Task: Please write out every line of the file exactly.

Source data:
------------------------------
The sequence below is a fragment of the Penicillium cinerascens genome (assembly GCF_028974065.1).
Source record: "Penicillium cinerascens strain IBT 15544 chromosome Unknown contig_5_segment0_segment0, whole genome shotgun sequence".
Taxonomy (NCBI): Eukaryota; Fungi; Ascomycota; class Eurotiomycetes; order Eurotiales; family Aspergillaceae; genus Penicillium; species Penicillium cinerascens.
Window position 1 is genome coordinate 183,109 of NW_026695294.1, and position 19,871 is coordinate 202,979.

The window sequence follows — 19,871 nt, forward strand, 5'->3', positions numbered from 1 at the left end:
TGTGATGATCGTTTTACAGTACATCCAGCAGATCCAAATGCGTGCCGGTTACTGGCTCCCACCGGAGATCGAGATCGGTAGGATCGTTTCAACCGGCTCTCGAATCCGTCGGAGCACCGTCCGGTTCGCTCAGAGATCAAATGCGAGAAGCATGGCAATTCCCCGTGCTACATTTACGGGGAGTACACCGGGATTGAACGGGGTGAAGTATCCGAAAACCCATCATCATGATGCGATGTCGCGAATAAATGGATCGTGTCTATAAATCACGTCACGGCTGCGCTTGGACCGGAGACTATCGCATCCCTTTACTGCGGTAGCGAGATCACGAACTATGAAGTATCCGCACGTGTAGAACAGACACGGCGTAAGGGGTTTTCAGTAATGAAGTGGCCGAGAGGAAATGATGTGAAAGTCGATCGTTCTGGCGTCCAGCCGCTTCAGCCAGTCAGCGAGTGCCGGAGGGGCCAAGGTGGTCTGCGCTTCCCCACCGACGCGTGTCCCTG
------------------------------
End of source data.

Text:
The sequence below is a fragment of the Penicillium cinerascens genome (assembly GCF_028974065.1).
Source record: "Penicillium cinerascens strain IBT 15544 chromosome Unknown contig_5_segment0_segment0, whole genome shotgun sequence".
Taxonomy (NCBI): Eukaryota; Fungi; Ascomycota; class Eurotiomycetes; order Eurotiales; family Aspergillaceae; genus Penicillium; species Penicillium cinerascens.
Window position 1 is genome coordinate 183,109 of NW_026695294.1, and position 19,871 is coordinate 202,979.

The window sequence follows — 19,871 nt, forward strand, 5'->3', positions numbered from 1 at the left end:
TGTGATGATCGTTTTACAGTACATCCAGCAGATCCAAATGCGTGCCGGTTACTGGCTCCCACCGGAGATCGAGATCGGTAGGATCGTTTCAACCGGCTCTCGAATCCGTCGGAGCACCGTCCGGTTCGCTCAGAGATCAAATGCGAGAAGCATGGCAATTCCCCGTGCTACATTTACGGGGAGTACACCGGGATTGAACGGGGTGAAGTATCCGAAAACCCATCATCATGATGCGATGTCGCGAATAAATGGATCGTGTCTATAAATCACGTCACGGCTGCGCTTGGACCGGAGACTATCGCATCCCTTTACTGCGGTAGCGAGATCACGAACTATGAAGTATCCGCACGTGTAGAACAGACACGGCGTAAGGGGTTTTCAGTAATGAAGTGGCCGAGAGGAAATGATGTGAAAGTCGATCGTTCTGGCGTCCAGCCGCTTCAGCCAGTCAGCGAGTGCCGGAGGGGCCAAGGTGGTCTGCGCTTCCCCACCGACGCGTGTCCCTG